Beyond Toronto: State of Halton Tech Scene

Editor’s Note: This is a guest post from Rick Stomphorst who is a co-founder of Silicon Halton . Halton Region is in the West end, it includes Burlington, Oakville, and Milton.Population is >500,000 people. I would have called it a bedroom community, but there is a strong set of tech companies like Ivara and Awareness Inc. We focus on Toronto, Waterloo, Montreal, Vancouver and Halifax but there are strong communities around Canada that have emerging tech startup communities.

Five years ago the state of the tech community in Halton was “virtually non-existent”. Polite conversations about tech startups would have met by shoulder shrugs, glossy eyes and guessimates of the number of startups in the low single digits (if not zero itself).

Asking those same questions today, and you’ll get a wildly different answer.

Number of Tech Companies in Halton RegionWe have been committed to connecting high-tech entrepreneurs, companies and enthusiast. Two major vehicles for connecting the community are Silicon Halton (full disclosure: I am a cofounder of Silicon Halton) and HalTech. Silicon Halton was launched in 2009 by 2 people with 2 events. In 2012, it has grown to almost 800 members and 80 events. Silicon Halton is a grassroots hi-tech community of people who make a living, make meaning, and make things happen in technology in Halton Region. HalTech is an Ontario Network of Excellence Regional Innovation Centre providing education, advisory services and industry-academia collaboration programs and hosted an additional 35 events for entrepreneurs in 2012.

The primary focus of the events been education, building local connections and increasing exposure to local companies. At the Silicon Halton’s monthly meetups, one activity is to “get to know your members” where two entrepreneurs introduce their company. These two intros per month have translated into 24 tech companies connections per year enabling collaboration, shared resources, recruiting and other local opportunities. Additional events have been added to the calendar including DemoNights and PitchNight. Feedback from participants it that the ability to connect with other entrepreneurs and professionals has helped accelerate local companies and local ecosystem. Other Halton region events include contests like Pythons Pit.

The early stage nature of the community has included a focus on shared resources and co-working. The goal being to help connect early stage companies to the broader ecosystem and reduce the risks often associated with commercial leases and real estate during the initial startup phases. The discussion around co-working spaces including 2 at concept stage and a member created app, SpaceSurfers, for finding and sharing workspaces.

Halton has a strong educational resource with  “the Harvard of animation schools”[1], Sheridan College, in Oakville. Sheridan has a strong history of great applied research in digital media, health and advanced manufacturing. It’s a great local talent pool that is easy for entrepreneurs to access through events like BIZTECH Career Fair or through campus the job posting service. [Ed. – I’m intrigues by the Bachelor of Interaction Design and the Bachelor of Game Design in providing students with design oriented skills].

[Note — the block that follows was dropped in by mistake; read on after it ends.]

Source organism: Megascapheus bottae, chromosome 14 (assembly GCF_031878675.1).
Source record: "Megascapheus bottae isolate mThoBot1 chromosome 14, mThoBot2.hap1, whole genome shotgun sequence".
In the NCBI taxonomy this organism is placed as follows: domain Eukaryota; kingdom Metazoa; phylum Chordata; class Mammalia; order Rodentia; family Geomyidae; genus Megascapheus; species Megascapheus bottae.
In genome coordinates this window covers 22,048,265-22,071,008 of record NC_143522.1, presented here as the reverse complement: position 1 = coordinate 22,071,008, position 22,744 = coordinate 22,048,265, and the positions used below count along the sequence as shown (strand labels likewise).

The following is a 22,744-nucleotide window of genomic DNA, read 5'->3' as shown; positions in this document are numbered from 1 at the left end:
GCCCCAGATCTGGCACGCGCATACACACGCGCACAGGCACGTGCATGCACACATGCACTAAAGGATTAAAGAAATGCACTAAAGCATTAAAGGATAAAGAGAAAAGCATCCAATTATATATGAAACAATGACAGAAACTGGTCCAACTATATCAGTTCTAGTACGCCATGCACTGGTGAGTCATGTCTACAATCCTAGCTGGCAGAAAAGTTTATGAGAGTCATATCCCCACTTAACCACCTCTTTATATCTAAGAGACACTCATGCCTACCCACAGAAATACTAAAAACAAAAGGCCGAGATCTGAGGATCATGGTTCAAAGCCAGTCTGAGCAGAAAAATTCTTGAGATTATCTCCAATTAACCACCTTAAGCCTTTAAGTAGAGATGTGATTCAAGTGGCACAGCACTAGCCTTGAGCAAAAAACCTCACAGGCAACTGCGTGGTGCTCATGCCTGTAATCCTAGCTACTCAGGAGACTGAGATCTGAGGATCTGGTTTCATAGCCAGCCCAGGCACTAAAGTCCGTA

Incomplete List of Halton Tech Companies & Startups

Halton companies and entrepreneurs have easy access to the activities in Peel (RIC Centre) and Hamilton (Innovation Factory & Software Hamilton) regions.

If you are in Halton Region consider joining Silicon Halton and get connected to other locals interested in high growth, high tech companies. Silicon Halton provides a platform for Halton tech companies and to enable a stronger ICT and Digital Media cluster in Halton Region.


  1. “As Sheridan’s animation department continued to grow, it produced hundreds of animators into Canadian and international studios, at one point in 1996 being called “the Harvard of animation schools” on “a worldwide basis” by animator Michael Hirsh.” on Wikipedia

Hiring your first sales rep: 10 tips and common mistakes

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How many times have you been at an event and met someone who gave you the pitch “I have this great idea, I just need someone to build it for me” or some variation of that?

This has become such a cliche in startup circles that it’s almost cringe-worthy. If all someone has is an idea then they’ve basically got nothing. As the old Edison quote goes “genius is one percent inspiration and ninety-nine percent perspiration.”

That being said, the other side of this pitch doesn’t get a ton of attention even though the problem is just as common.

There are lots of startups that build pretty solid products but never end up getting traction because they don’t figure out the sales and marketing side of things.

You don’t see a lot of technical founders searching for business development help, mostly because many engineers don’t even know they have a problem. They spend a year in their basement building the most amazing solution to a problem nobody has. When they do finally surface they discover that 6 of the 10 assumptions they made were wrong, and usually give up soon thereafter.

I’m an engineer, and I’ve seen this problem come up first hand. One of the most basic ways to avoid it is to start focusing early on customer validation. What that means in the most basic terms is to not write a single line of code before you talk to a few dozen customers who tell you unequivocally that they will buy the thing you’re thinking of building.

As you talk to customers tweak the pitch until you have 9 out of 10 potential customers telling you that they will pay money for what you’re planning to build (hint: 8 of them are lying.) This is your first step towards developing a sales process.

You (or your co-founder) need to learn to sell. Frankly, it’s not that hard and it’s mostly about persistence when it comes to getting a few pilot customers – they’re going to be early adopters, they won’t expect a polished sales pitch. It’s essential that this basic sales and marketing expertise lie within the core team. Which brings me to the first tip about hiring your first sales reps: